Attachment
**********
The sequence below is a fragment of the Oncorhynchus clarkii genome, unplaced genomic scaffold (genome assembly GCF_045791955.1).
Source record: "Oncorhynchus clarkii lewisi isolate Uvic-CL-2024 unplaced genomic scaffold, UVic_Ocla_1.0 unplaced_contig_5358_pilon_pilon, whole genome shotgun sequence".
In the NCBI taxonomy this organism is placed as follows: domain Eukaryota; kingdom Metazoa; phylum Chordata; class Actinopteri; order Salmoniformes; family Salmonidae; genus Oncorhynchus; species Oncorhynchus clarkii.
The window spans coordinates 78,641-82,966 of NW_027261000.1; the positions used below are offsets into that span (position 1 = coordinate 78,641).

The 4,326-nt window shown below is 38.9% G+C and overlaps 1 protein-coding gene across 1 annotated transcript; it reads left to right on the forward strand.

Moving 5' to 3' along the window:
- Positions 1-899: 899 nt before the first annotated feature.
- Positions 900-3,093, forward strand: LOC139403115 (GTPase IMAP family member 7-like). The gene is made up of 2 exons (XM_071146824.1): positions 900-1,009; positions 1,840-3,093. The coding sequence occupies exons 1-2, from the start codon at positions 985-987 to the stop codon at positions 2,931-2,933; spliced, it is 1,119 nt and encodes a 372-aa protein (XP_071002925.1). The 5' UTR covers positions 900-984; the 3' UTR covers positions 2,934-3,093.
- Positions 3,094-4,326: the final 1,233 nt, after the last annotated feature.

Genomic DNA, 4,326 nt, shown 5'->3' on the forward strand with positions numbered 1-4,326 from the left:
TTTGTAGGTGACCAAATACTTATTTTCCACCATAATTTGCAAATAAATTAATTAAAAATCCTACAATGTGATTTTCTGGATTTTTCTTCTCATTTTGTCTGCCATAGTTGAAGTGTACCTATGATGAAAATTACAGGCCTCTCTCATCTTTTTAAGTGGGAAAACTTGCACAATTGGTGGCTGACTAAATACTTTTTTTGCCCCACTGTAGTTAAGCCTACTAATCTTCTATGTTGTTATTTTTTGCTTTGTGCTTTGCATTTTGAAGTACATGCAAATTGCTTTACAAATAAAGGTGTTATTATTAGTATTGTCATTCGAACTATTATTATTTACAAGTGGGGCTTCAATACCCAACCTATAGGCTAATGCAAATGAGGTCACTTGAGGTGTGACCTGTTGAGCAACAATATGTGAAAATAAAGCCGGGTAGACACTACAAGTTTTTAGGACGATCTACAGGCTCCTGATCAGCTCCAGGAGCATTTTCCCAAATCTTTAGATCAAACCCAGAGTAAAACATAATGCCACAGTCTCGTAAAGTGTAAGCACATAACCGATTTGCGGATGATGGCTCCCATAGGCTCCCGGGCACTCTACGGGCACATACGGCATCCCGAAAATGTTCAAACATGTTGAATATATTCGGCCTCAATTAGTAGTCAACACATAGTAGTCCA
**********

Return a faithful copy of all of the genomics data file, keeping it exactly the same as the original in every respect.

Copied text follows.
The sequence below is a fragment of the Oncorhynchus clarkii genome, unplaced genomic scaffold (genome assembly GCF_045791955.1).
Source record: "Oncorhynchus clarkii lewisi isolate Uvic-CL-2024 unplaced genomic scaffold, UVic_Ocla_1.0 unplaced_contig_5358_pilon_pilon, whole genome shotgun sequence".
In the NCBI taxonomy this organism is placed as follows: domain Eukaryota; kingdom Metazoa; phylum Chordata; class Actinopteri; order Salmoniformes; family Salmonidae; genus Oncorhynchus; species Oncorhynchus clarkii.
The window spans coordinates 78,641-82,966 of NW_027261000.1; the positions used below are offsets into that span (position 1 = coordinate 78,641).

The 4,326-nt window shown below is 38.9% G+C and overlaps 1 protein-coding gene across 1 annotated transcript; it reads left to right on the forward strand.

Moving 5' to 3' along the window:
- Positions 1-899: 899 nt before the first annotated feature.
- Positions 900-3,093, forward strand: LOC139403115 (GTPase IMAP family member 7-like). The gene is made up of 2 exons (XM_071146824.1): positions 900-1,009; positions 1,840-3,093. The coding sequence occupies exons 1-2, from the start codon at positions 985-987 to the stop codon at positions 2,931-2,933; spliced, it is 1,119 nt and encodes a 372-aa protein (XP_071002925.1). The 5' UTR covers positions 900-984; the 3' UTR covers positions 2,934-3,093.
- Positions 3,094-4,326: the final 1,233 nt, after the last annotated feature.

Genomic DNA, 4,326 nt, shown 5'->3' on the forward strand with positions numbered 1-4,326 from the left:
TTTGTAGGTGACCAAATACTTATTTTCCACCATAATTTGCAAATAAATTAATTAAAAATCCTACAATGTGATTTTCTGGATTTTTCTTCTCATTTTGTCTGCCATAGTTGAAGTGTACCTATGATGAAAATTACAGGCCTCTCTCATCTTTTTAAGTGGGAAAACTTGCACAATTGGTGGCTGACTAAATACTTTTTTTGCCCCACTGTAGTTAAGCCTACTAATCTTCTATGTTGTTATTTTTTGCTTTGTGCTTTGCATTTTGAAGTACATGCAAATTGCTTTACAAATAAAGGTGTTATTATTAGTATTGTCATTCGAACTATTATTATTTACAAGTGGGGCTTCAATACCCAACCTATAGGCTAATGCAAATGAGGTCACTTGAGGTGTGACCTGTTGAGCAACAATATGTGAAAATAAAGCCGGGTAGACACTACAAGTTTTTAGGACGATCTACAGGCTCCTGATCAGCTCCAGGAGCATTTTCCCAAATCTTTAGATCAAACCCAGAGTAAAACATAATGCCACAGTCTCGTAAAGTGTAAGCACATAACCGATTTGCGGATGATGGCTCCCATAGGCTCCCGGGCACTCTACGGGCACATACGGCATCCCGAAAATGTTCAAACATGTTGAATATATTCGGCCTCAATTAGTAGTCAACACATAGTAGTCCA